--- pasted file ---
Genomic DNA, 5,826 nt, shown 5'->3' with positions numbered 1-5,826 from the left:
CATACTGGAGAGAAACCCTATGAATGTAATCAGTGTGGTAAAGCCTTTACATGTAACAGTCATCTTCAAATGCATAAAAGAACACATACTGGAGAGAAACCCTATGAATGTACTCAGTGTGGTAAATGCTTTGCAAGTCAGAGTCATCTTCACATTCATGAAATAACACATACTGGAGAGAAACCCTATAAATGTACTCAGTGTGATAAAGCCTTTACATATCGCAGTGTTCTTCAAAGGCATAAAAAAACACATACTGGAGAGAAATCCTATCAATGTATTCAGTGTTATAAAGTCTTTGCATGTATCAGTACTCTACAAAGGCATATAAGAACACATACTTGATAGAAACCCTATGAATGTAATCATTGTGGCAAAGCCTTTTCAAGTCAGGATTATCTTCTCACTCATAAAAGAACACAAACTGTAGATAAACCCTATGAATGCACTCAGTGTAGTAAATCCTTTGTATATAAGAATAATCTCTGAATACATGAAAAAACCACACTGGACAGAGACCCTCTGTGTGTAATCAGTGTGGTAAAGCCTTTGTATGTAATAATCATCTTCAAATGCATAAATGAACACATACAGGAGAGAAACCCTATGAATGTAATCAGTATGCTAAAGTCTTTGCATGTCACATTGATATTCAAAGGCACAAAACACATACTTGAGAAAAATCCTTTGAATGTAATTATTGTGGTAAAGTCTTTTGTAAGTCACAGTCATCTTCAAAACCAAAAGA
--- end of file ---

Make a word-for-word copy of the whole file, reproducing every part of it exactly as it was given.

Genomic DNA, 5,826 nt, shown 5'->3' with positions numbered 1-5,826 from the left:
CATACTGGAGAGAAACCCTATGAATGTAATCAGTGTGGTAAAGCCTTTACATGTAACAGTCATCTTCAAATGCATAAAAGAACACATACTGGAGAGAAACCCTATGAATGTACTCAGTGTGGTAAATGCTTTGCAAGTCAGAGTCATCTTCACATTCATGAAATAACACATACTGGAGAGAAACCCTATAAATGTACTCAGTGTGATAAAGCCTTTACATATCGCAGTGTTCTTCAAAGGCATAAAAAAACACATACTGGAGAGAAATCCTATCAATGTATTCAGTGTTATAAAGTCTTTGCATGTATCAGTACTCTACAAAGGCATATAAGAACACATACTTGATAGAAACCCTATGAATGTAATCATTGTGGCAAAGCCTTTTCAAGTCAGGATTATCTTCTCACTCATAAAAGAACACAAACTGTAGATAAACCCTATGAATGCACTCAGTGTAGTAAATCCTTTGTATATAAGAATAATCTCTGAATACATGAAAAAACCACACTGGACAGAGACCCTCTGTGTGTAATCAGTGTGGTAAAGCCTTTGTATGTAATAATCATCTTCAAATGCATAAATGAACACATACAGGAGAGAAACCCTATGAATGTAATCAGTATGCTAAAGTCTTTGCATGTCACATTGATATTCAAAGGCACAAAACACATACTTGAGAAAAATCCTTTGAATGTAATTATTGTGGTAAAGTCTTTTGTAAGTCACAGTCATCTTCAAAACCAAAAGA